• North Korea as a (Temporarily?) Rising Priority in U.S. Foreign Policy—Secretary Gates and President Obama have drawn public attention to North Korea’s nuclear and missile programs as an emerging direct threat to the United States, raising North Korea’s profile on the diplomatic agenda (a post-election Foreign Policy analysis of Obama’s foreign policy priorities did not include the Korean peninsula in the top ten issues for U.S. foreign policy) and heightening it as a priority issue on the Sino-U.S. agenda. (President Obama’s personal attention to the North Korea issue during the summit was critical in driving home that message to Chinese leaders, especially given the personal attention that President Bush had shown to North Korea.) By the same token, as the administration’s attention is drawn to other issues and the sense of crisis recedes, there is a possibility that North Korea will use renewed crisis escalation to redirect the attention of the great powers to peninsular issues.

  • Fragility of Inter-Korean Dialogue Efforts—Under current circumstances, North and South Korean dialogue efforts belie deep underlying suspicions that make the likelihood of a breakthrough remote and the possibility of renewed tensions likely. South Korea has little real interest in inter-Korean dialogue and the North harbors deep suspicions of the Lee Myung-bak administration; little in the current South Korean approach offers North Korean leaders grounds for reassurance, and vice versa.

  • North Korea’s Propensity for Renewed Provocation—The North Korean leadership continues to act on its own priorities and timeline, both to manipulate the external atmosphere so as to shape the environment for its own political control and management of the succession process and to draw attention from South Korea and the United States according to its own timetable and perceived needs. The Yeonpyeong artillery shelling is more plausibly driven by internal factors while the timing and nature of the revelations regarding North Korea’s uranium enrichment program is most plausibly explained as driven by external motives to influence the United States and South Korea. It is not clear whether these two provocations were effectively internally coordinated or whether they might suggest discontinuities or even rivalry within North Korea’s leadership.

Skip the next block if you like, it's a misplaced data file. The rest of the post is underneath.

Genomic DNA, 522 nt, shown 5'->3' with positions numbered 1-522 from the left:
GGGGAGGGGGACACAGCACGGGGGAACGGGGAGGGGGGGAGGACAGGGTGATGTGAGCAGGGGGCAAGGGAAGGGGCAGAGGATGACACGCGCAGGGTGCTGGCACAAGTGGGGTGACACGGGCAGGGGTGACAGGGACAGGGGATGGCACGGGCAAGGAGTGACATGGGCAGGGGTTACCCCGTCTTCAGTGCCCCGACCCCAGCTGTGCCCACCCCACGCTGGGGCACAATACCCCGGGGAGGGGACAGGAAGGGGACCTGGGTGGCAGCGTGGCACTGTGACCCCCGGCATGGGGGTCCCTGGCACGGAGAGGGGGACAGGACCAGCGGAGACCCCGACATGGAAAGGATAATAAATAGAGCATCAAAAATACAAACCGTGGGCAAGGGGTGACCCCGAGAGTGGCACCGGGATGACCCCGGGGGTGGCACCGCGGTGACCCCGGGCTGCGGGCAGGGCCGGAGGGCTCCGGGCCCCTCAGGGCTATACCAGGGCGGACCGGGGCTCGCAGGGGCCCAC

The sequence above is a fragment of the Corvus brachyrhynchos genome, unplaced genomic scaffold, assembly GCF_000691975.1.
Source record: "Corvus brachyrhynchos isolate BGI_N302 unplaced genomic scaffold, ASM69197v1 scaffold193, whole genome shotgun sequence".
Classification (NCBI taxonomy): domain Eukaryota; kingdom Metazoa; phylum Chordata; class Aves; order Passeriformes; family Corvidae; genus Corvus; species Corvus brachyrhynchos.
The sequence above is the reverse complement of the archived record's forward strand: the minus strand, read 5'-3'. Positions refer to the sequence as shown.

• Getting the Balance Right between Alliance Coordination and Cooperation with China—The U.S. regional joint exercises in late November and early December, Secretary Clinton’s hosting of a December 6th trilateral meeting with the foreign ministers of South Korea, and Japan, and momentum for apparent strengthening of Japan-ROK security cooperation are developments that should impel China to take the regional security impact of North Korean provocations more seriously, but such efforts should not preclude or inhibit Chinese cooperation on management of tensions on the peninsula. Finding the right balance between a response that catalyzes Chinese cooperation rather than suspicion will remain a major challenge.

In sum, the Hu-Obama summit gave some grounds for hope that China and the United States can cooperate in addressing North Korea, but there are also serious pitfalls that could erode the fragile consensus represented in the joint statement.